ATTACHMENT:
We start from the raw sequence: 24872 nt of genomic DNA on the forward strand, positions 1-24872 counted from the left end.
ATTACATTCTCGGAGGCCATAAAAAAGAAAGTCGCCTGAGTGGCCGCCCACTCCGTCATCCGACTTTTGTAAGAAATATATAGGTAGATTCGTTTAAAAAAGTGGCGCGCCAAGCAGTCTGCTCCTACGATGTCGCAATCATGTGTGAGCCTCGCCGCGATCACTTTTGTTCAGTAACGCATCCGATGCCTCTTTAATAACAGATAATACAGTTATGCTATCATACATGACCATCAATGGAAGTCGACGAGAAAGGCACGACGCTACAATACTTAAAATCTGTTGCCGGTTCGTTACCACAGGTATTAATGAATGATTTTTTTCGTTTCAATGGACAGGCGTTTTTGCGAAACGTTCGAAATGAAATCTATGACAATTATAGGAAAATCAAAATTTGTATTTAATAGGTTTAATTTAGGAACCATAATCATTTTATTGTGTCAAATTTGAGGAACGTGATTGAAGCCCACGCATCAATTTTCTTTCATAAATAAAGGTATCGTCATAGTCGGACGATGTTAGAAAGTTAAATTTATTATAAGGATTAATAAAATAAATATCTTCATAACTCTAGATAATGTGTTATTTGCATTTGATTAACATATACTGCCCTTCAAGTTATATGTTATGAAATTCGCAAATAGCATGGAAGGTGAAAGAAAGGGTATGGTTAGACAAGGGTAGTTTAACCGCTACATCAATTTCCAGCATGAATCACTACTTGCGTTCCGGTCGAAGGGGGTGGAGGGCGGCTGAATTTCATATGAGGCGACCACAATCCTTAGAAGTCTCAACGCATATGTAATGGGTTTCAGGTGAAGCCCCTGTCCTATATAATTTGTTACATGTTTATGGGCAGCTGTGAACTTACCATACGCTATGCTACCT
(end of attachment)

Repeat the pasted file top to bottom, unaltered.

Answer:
We start from the raw sequence: 24872 nt of genomic DNA on the forward strand, positions 1-24872 counted from the left end.
ATTACATTCTCGGAGGCCATAAAAAAGAAAGTCGCCTGAGTGGCCGCCCACTCCGTCATCCGACTTTTGTAAGAAATATATAGGTAGATTCGTTTAAAAAAGTGGCGCGCCAAGCAGTCTGCTCCTACGATGTCGCAATCATGTGTGAGCCTCGCCGCGATCACTTTTGTTCAGTAACGCATCCGATGCCTCTTTAATAACAGATAATACAGTTATGCTATCATACATGACCATCAATGGAAGTCGACGAGAAAGGCACGACGCTACAATACTTAAAATCTGTTGCCGGTTCGTTACCACAGGTATTAATGAATGATTTTTTTCGTTTCAATGGACAGGCGTTTTTGCGAAACGTTCGAAATGAAATCTATGACAATTATAGGAAAATCAAAATTTGTATTTAATAGGTTTAATTTAGGAACCATAATCATTTTATTGTGTCAAATTTGAGGAACGTGATTGAAGCCCACGCATCAATTTTCTTTCATAAATAAAGGTATCGTCATAGTCGGACGATGTTAGAAAGTTAAATTTATTATAAGGATTAATAAAATAAATATCTTCATAACTCTAGATAATGTGTTATTTGCATTTGATTAACATATACTGCCCTTCAAGTTATATGTTATGAAATTCGCAAATAGCATGGAAGGTGAAAGAAAGGGTATGGTTAGACAAGGGTAGTTTAACCGCTACATCAATTTCCAGCATGAATCACTACTTGCGTTCCGGTCGAAGGGGGTGGAGGGCGGCTGAATTTCATATGAGGCGACCACAATCCTTAGAAGTCTCAACGCATATGTAATGGGTTTCAGGTGAAGCCCCTGTCCTATATAATTTGTTACATGTTTATGGGCAGCTGTGAACTTACCATACGCTATGCTACCT